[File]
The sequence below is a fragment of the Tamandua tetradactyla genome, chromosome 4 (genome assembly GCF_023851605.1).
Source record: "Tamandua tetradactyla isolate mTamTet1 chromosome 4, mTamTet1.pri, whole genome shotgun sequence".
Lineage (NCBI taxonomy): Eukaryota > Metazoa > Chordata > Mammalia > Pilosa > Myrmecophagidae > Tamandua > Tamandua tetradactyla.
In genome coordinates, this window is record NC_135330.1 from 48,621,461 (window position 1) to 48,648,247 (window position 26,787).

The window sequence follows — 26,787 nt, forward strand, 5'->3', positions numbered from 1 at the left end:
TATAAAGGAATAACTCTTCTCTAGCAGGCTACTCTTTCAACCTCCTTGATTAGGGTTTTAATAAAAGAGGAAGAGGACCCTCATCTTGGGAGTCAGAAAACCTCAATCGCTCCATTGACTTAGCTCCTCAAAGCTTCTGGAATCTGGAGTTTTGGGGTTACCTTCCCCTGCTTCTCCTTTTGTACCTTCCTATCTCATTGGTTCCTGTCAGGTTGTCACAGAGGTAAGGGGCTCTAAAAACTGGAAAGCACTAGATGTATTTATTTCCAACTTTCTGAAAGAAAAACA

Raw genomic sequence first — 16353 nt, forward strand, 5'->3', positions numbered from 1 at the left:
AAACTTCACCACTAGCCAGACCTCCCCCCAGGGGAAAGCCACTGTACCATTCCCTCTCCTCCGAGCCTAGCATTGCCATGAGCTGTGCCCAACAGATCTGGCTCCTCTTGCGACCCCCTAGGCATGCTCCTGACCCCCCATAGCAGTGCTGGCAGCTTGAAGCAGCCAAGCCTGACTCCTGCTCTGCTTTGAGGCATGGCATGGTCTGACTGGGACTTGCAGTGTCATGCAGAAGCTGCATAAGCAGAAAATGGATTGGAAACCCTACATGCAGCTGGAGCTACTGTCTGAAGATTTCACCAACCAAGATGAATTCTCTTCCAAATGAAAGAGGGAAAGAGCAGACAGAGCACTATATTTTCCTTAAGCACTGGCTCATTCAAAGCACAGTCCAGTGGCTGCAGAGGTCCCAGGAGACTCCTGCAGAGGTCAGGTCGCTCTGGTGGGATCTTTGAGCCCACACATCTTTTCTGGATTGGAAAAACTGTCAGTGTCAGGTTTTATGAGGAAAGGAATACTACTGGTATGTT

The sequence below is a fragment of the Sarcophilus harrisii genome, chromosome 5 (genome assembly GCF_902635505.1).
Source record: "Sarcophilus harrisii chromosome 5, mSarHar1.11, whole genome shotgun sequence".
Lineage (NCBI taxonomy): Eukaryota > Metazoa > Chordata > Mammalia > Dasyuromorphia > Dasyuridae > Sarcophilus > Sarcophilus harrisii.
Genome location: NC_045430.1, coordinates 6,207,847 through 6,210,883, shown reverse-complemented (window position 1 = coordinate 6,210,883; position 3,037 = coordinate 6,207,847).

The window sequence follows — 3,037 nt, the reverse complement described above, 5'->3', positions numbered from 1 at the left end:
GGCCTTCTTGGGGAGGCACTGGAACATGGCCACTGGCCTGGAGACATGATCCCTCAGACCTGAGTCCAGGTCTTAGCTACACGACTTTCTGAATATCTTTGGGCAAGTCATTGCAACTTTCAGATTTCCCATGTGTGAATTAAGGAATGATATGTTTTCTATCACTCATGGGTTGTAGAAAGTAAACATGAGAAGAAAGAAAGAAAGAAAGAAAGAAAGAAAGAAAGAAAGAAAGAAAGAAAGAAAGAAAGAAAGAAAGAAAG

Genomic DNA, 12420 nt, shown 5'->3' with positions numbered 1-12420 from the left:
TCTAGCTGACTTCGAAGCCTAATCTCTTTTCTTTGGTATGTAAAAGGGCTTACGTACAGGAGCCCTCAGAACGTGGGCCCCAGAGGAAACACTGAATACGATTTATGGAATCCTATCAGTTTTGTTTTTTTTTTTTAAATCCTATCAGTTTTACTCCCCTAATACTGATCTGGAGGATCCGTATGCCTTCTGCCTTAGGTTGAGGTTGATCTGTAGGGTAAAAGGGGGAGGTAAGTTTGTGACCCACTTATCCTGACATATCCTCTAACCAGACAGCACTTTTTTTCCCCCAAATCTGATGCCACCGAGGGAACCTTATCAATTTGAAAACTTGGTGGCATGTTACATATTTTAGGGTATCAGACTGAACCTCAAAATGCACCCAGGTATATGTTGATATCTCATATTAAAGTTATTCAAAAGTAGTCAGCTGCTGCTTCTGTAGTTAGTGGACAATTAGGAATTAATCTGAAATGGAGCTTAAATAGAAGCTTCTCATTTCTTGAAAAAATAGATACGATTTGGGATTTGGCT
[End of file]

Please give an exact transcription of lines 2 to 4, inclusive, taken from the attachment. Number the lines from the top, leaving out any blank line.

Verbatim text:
Source record: "Tamandua tetradactyla isolate mTamTet1 chromosome 4, mTamTet1.pri, whole genome shotgun sequence".
Lineage (NCBI taxonomy): Eukaryota > Metazoa > Chordata > Mammalia > Pilosa > Myrmecophagidae > Tamandua > Tamandua tetradactyla.
In genome coordinates, this window is record NC_135330.1 from 48,621,461 (window position 1) to 48,648,247 (window position 26,787).